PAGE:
• Wednesday, June 16, 2021
India corona update 
Total Fatalities 379,573
Total Cases 29,633,105
Today's Fatalities 2,542
Today's Cases 62,224
India corona update 
Total Fatalities 379,573
Total Cases 29,633,105
Today's Fatalities 2,542
Today's Cases 62,224


London nail bombings: ‘I felt Asians would be targeted’

FAR-RIGHT FEARS: A scene from the Netflix documentary ‘Nail Bomber: Manhunt’, which investigates the deadly 1999 attacks in London (Photo credit: Netflix)

By: LaurenCodling


A FORMER Eastern Eye journalist who predicted an attack against the Asian community during the London nail bombings more than two decades ago, has reflected on his experiences ahead of the release of a Netflix true-crime documentary examining the atrocities.

Nail Bomber: Manhunt investigates the circumstances surrounding the 1999 nail bombings in the capital. David Copeland, a far-right extremist, detonated three homemade devices across three consecutive weekends, targeting the black, Bengali and LGBTQ+ communities in London.

The bombs – which were denotated in Soho, Brixton and Brick Lane – were part of Copeland’s attempts to start a race war. The explosions killed three people, one of whom was a pregnant woman, and left 140 injured. Copeland, then 22, was handed six life sentences for the crimes.

At the time, Siddy Shivdasani was the editor of Eastern Eye. After the Brixton bombing, Shivdasani had an inkling that ethnic communities could be a target. The front-page headline of Eastern Eye’s follow-up issue said: ‘Brixton Bomb: Southall Next?’

Days later, a nail bomb went off in east London’s Brick Lane, an area famously known as the heart of the capital’s Bangladeshi community.

“It was almost like we became the focus because of the headline’s prediction,” Shivdasani told Eastern Eye last week. “Suddenly, it felt like everyone was interested in what we were saying. “It was just a theory of mine which I had to really push because people said I was scaremongering.”

After the Brick Lane bomb, Eastern Eye itself made headlines. Soon, Shivdasani found himself at the centre of a media storm and being interviewed by the national papers about his theory. The story was also picked up by news outlets in the subcontinent.

Shivdasani described why he believed that Asians would be targeted. Just one week before the first bombing in Brixton, the newspaper had received a threatening letter supposedly from a neo-Nazi organisation. The newspaper’s offices had to employ security guards – and at one point, the office building was evacuated after a bomb scare.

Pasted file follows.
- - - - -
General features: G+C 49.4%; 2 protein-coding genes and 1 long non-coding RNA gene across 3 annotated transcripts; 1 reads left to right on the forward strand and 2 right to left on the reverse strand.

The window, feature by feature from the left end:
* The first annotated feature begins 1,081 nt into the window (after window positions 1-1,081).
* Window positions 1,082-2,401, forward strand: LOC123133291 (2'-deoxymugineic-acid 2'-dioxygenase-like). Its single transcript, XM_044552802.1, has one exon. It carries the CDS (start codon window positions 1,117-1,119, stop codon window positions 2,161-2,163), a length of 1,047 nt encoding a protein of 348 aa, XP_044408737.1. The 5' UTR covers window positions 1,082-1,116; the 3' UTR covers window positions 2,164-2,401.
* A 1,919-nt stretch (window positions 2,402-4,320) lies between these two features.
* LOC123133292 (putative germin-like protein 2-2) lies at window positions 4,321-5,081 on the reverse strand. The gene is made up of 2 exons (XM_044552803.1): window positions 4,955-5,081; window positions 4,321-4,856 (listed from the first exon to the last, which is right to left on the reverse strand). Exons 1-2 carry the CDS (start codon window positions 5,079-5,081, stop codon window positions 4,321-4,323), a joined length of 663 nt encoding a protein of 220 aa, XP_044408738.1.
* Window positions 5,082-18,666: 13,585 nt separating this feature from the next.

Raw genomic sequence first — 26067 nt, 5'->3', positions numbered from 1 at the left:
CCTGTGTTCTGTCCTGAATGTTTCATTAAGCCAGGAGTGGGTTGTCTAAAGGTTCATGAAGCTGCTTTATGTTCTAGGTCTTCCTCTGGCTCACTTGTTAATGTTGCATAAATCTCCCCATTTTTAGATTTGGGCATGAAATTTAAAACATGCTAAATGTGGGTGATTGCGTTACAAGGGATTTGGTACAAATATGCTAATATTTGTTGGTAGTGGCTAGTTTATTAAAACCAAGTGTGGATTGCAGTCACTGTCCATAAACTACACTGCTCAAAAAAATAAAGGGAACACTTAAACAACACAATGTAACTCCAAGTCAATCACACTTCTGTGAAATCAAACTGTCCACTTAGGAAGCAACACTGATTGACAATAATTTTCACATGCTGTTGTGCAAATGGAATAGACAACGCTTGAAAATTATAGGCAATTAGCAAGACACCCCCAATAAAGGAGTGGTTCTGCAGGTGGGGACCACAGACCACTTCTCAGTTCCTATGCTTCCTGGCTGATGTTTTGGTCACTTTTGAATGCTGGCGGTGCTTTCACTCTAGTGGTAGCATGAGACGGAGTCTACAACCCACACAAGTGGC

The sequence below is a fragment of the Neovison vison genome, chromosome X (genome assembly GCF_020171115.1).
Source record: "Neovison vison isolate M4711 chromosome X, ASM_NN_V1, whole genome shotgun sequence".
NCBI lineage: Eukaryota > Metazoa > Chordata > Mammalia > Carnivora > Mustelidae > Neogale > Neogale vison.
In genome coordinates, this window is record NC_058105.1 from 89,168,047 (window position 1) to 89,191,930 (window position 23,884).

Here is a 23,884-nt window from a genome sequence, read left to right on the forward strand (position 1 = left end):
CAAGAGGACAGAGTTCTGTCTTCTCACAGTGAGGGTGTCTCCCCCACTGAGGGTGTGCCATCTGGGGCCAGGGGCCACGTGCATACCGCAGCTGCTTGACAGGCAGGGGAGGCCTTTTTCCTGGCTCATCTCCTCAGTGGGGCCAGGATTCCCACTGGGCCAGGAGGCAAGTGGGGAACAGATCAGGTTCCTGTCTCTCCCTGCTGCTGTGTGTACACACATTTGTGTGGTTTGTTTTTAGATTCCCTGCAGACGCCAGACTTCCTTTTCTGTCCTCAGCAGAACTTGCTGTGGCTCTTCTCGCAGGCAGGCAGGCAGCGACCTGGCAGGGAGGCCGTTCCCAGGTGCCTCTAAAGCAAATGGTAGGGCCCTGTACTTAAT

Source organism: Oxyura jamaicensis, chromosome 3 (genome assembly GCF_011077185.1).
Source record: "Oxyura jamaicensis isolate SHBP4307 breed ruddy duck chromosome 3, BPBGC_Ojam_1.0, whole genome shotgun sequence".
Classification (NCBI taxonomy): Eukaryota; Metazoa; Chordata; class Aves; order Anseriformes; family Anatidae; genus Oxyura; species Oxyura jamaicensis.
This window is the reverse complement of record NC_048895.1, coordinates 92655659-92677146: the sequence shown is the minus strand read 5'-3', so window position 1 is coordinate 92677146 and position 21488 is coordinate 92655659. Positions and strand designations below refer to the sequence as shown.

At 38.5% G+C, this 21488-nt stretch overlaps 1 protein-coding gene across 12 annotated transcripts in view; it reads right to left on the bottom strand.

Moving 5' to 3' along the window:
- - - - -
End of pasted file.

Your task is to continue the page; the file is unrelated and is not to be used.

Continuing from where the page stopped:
Shivdasani admitted the team were running on adrenaline rather than fear at the time. Staff working on the paper most likely did not entirely comprehend the scale of the situation, he believed. “That’s what journalists live for – to be part of the story,” the London-based journalist said. “I think when we were the focus, that changed things for us. When people were looking at us and wanting to know what we had to say, that created a different dynamic.”

The explosions killed three people, one of whom was a pregnant woman, and left 140 injured

As well as the bombings, the documentary explores the rise of far-right groups at the time. Using archived footage, it particularly focuses on the BNP (British National Party) and its founder, John Tyndall.

In recent years, far-right ideology has continued to grow in popularity in the UK. In March, anti-racism group Hope not Hate (HNH) highlighted the alarming rise of hate groups in its The State of Hate report. The organisation noted that 12 teenagers were convicted of Nazi-related terrorist offences in 2020.

Nick Lowles, HNH’s CEO, said: “While organisationally the British far-right remains weak and fragmented, the number of people who are coming across their ideas is growing exponentially. As a consequence of the racist backlash to Black Lives Matter [BLM], we have seen the return of racial nationalism.”

However, Shivdasani said he did not find the rise of extremist groups frightening – it was more the political side of things that he was concerned about.

“(Far-right extremists) do not really scare me as much. What bothers me is the rise of political parties such as UKIP, the outcome of the Brexit vote and that people are feeling empowered to do these things,” said Shivdasani, who grew up in Brixton. “What scares me now more is not the extremists – they can be dealt with. What frightens me is the mainstream and how far to the right that has gone.”

Siddy Shivdasani worked at Eastern Eye for around four years

Following a four-year stint at Eastern Eye, Shivdasani moved into the mainstream press. “I went on to work for the (Rupert) Murdoch empire (which controls the Sun, the Times and the Sunday Times) for around 20 years, and seeing inside it… I found it scary,” he admitted.

The Nail Bomber documentary features interviews with witnesses, informants, detectives, and survivors. Shivdasani said it was apparent there was a sense of unity and belonging, despite Copeland’s aim to divide communities.

“During that period (in 1999), I felt like, ‘this is my country too,’,” he said. “And I think that does come through in the documentary. “There are so many people (in the film), from all colours and backgrounds, and you can get that sense from them also – that this is their country too.”

Nail Bomber: Manhunt is available to stream on Netflix from Wednesday (26).

Eastern Eye

Related Stories

Eastern Eye


Remembering Sushant Singh Rajput: Famous dialogues from the actor’s movies
Haseen Dillruba Trailer Review | Taapsee Pannu | Vikrant Massey…
Top 5 performances of Shilpa Shetty